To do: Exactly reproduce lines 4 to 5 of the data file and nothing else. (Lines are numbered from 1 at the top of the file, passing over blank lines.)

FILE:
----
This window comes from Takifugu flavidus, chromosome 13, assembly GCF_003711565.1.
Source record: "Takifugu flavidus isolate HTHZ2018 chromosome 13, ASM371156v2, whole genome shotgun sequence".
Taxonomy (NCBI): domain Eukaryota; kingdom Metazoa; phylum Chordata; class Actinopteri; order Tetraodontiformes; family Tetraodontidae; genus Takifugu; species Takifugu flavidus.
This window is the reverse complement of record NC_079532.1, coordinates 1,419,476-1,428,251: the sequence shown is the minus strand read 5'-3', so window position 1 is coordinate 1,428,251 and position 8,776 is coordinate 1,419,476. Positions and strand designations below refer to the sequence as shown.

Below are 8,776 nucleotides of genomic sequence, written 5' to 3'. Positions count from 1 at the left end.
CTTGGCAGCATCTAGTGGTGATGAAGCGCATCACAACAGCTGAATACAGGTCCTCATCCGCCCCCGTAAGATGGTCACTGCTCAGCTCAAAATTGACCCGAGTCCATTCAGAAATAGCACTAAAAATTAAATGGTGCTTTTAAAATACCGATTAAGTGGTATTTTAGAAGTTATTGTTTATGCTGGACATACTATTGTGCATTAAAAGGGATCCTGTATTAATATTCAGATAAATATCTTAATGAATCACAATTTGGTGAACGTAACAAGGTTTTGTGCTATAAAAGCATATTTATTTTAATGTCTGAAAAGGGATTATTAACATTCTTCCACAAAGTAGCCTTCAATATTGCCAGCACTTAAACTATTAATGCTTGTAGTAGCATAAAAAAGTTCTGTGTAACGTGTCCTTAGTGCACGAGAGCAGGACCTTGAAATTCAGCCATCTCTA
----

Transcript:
This window is the reverse complement of record NC_079532.1, coordinates 1,419,476-1,428,251: the sequence shown is the minus strand read 5'-3', so window position 1 is coordinate 1,428,251 and position 8,776 is coordinate 1,419,476. Positions and strand designations below refer to the sequence as shown.

Below are 8,776 nucleotides of genomic sequence, written 5' to 3'. Positions count from 1 at the left end.